Feature

Bows in Jewelry: The Finishing Touch in Giving


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Corsage ornaments, like this 1905 Tiffany bow, were one way to dress up an evening dress. Made of diamonds set in platinum on gold, this jeweled bow has a detachable brooch fitting so it can also be used as a hair ornament. Courtesy of Neil Lane Jewelry. Photo by Tino Hammid/GIA and Tino Hammid

A ribbon tied into a bow adds beauty, mystery and anticipation to a gift. A swift tug of the ribbon loosens its knot … and puts you a step closer to uncovering the surprise within.

The feminine charm of the bow evokes love, longing and remembrance. The perennial bow has been a popular motif and finishing touch in jewelry and fashion from time immemorial, recurring and adapting to reflect the style of the era. We see bows in jewelry from the 18th century to modern day and, by studying them, learn how their design and style has evolved through the ages.

Bows appeared in jewelry as early as Roman times, probably originating with the practice of tying a string around the finger to remember something or someone. The lover’s knot is a complex design of woven wire, symbolizing love, friendship and affection. It is a variation of the bow knot, adapted from sailing knots. In modern times, a lover’s knot is given as an engagement ring or in marriage – to tie the knot.

A bow forms the main brooch and a pearl pendent hangs from the bow’s center bottom.
This classic Victorian bow motif brooch from the 1800s features a natural pearl. Courtesy of Paul Fisher. Photo by Robert Weldon/GIA

During the Baroque period (1601-1700), bows were a prominent motif in jewelry, portraits and design. The prevalence of the bow in this period may be traced to the practice of using a ribbon to secure ceremonial military medals of honor to uniforms and to pin elaborate gold jewelry to dark, royal robes.

In the second half of the 17th century – the late Baroque period – a new style of jewelry was introduced to compliment new, lighter fabrics that became available through expanding global trade in both fabric and gemstones. The pastel shades were a softer background for a new trend toward naturalistic jewelry that would later reach full bloom in Victorian and Art Nouveau styles of the 1900s. Swirling patterns of gemstone and pearl bows and ribbons emerged in this new era of personal adornment.

The bow section and ribbon tendrils are made from two metals – silver and gold colored.


The bow motif also appeared in the in the court of Louis XIV (1643-1715), when gold or silver was shaped into loose double bows and attached to necklaces or brooches. Even though it was an era where emotions were held in check, there was a playful side to wearing bow jewelry around the neck. If the bow was pinned near the heart, it was a sign of being in love.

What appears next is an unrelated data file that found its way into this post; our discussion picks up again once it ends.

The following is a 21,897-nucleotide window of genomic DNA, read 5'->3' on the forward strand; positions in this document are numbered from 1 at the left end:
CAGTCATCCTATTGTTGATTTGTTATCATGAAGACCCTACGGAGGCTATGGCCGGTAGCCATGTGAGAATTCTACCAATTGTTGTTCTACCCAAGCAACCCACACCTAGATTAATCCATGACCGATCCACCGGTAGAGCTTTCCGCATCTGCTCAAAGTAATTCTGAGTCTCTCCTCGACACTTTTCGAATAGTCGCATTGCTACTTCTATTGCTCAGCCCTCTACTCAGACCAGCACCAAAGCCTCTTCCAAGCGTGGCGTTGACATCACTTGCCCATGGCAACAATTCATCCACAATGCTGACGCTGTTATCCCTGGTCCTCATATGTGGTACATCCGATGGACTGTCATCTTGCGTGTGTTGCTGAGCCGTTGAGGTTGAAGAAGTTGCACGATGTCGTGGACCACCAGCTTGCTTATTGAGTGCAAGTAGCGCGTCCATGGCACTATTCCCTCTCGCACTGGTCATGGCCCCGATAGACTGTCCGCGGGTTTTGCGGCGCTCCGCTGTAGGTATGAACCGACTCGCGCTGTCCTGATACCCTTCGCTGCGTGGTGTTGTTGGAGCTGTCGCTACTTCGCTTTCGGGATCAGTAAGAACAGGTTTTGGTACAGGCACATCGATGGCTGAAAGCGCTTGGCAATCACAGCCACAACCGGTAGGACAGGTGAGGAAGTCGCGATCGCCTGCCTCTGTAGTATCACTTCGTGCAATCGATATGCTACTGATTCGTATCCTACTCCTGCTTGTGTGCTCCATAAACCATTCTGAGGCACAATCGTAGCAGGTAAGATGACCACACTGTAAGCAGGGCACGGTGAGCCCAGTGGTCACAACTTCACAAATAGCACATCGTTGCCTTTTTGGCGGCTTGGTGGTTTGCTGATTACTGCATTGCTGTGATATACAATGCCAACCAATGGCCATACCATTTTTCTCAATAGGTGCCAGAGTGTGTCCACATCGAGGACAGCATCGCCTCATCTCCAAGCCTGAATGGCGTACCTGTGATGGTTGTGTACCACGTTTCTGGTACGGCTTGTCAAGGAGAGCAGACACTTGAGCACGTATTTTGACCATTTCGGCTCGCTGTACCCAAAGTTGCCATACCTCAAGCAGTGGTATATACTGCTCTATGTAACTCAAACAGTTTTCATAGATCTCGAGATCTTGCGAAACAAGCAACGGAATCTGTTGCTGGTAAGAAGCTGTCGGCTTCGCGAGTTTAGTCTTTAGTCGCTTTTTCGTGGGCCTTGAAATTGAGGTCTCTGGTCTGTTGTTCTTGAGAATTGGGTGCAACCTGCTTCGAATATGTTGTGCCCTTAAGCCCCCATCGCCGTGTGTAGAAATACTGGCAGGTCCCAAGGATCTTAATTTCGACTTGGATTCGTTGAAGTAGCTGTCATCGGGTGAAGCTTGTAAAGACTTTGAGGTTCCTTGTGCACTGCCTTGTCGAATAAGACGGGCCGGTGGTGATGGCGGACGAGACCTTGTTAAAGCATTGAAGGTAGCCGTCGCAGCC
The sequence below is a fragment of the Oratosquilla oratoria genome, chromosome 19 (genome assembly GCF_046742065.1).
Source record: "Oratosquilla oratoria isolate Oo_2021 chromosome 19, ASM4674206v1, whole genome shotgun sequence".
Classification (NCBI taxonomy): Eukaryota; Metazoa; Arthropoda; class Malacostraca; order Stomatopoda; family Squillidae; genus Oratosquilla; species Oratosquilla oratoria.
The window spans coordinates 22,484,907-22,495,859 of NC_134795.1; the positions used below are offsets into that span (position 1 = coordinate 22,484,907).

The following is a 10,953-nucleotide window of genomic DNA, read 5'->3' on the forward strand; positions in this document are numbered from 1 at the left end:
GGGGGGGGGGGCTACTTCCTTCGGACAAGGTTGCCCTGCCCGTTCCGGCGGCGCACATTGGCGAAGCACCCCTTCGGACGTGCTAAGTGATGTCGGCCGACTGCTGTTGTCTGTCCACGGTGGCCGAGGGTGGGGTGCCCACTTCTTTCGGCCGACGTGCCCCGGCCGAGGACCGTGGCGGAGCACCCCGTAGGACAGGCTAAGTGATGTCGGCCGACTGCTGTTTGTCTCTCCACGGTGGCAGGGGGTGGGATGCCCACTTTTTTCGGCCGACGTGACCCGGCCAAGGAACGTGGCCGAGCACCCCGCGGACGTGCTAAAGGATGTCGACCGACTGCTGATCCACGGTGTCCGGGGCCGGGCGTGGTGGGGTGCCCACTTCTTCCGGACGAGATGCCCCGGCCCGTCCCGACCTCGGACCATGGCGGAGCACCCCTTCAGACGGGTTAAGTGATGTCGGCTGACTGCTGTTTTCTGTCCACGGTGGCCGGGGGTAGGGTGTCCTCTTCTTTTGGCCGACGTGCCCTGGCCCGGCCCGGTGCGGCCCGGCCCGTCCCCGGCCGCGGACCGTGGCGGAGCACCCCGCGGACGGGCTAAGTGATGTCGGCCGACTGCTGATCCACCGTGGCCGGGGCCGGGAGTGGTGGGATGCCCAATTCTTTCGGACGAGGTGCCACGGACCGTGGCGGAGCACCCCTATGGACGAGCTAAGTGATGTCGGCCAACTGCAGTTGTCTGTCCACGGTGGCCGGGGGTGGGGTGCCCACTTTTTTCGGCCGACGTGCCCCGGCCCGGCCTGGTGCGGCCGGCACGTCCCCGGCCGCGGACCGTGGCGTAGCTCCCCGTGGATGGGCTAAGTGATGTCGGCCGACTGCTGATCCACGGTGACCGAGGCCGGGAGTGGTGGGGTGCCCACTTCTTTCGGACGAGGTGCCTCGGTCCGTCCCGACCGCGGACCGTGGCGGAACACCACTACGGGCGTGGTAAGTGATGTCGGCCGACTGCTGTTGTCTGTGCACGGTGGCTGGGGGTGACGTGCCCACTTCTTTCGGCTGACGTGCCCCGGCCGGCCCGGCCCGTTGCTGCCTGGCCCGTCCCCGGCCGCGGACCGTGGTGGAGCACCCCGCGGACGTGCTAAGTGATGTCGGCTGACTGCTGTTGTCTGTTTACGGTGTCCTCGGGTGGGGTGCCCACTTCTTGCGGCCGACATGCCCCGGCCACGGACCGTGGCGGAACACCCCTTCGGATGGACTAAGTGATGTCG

Two styles of bow brooches became popular during this time: the sévigné and the girandole. The sévigné is a flat, symmetrical ribbon bow brooch that later evolved into a more elaborate style, the girandole, or chandelier style, that suspends three dangling pear-shaped ornaments from a central bow motif and is fashioned as a brooch or earrings. The sevigné is named for the Marquise de Sévigné (1626-1696), a French aristocrat remembered for her letters discussing philosophy and the arts of the salon culture during the reign of the Louis XIV.

Bow brooch with stripe-like sections of black onyx between diamond sections.
The stylized bow brooch, circa 1915, is composed of onyx sections, edged and overlaid with platinum, and set with old European cut and single cut diamonds. Courtesy of Richter's of Nashville. Photo by Tino Hammid/GIA and Tino Hammid

Black materials, such as jet, onyx and enameling were fashioned into bow motifs and worn as mourning jewelry by Queen Victoria (1819-1901) after the death of her husband Prince Albert in 1861. Pinned near the heart, mourning jewelry was also worn in remembrance for those who died in World War I.

In contrast to the symmetry of the 17th century, Edwardian era (1901-1910) bows took on the appearance of lace, with delicate and airy designs fashioned by saw-piercing openwork that was set with colorless diamonds. Later, during the Art Deco (1910-1939) period, bows were fashioned in both soft, ribbon-like form and in angular, symmetrical style, some featuring diamonds set in gold or platinum.

A three-loop bow with two ribbon tendrils.
This contemporary diamond ribbon brooch is set in platinum. Gift of Bette Helwig. Photo by Orasa Weldon/GIA

Bows in contemporary jewelry take their inspiration from past eras. The motif may be the same, however, the material, technology and fashion always changes. For example, the looped pink ribbon, a simple variation of the intertwined bow, has become a modern international icon of breast cancer awareness. The pink ribbon signifies health, vitality and empowerment of women.

Remember, even though bows change with the times, they are always in style and add a loving touch to any gift.

Sharon Bohannon, a media editor who researches, catalogs and documents photos, is a GIA GG and GIA AJP. She works in the Richard T. Liddicoat Gemological Library and Information Center.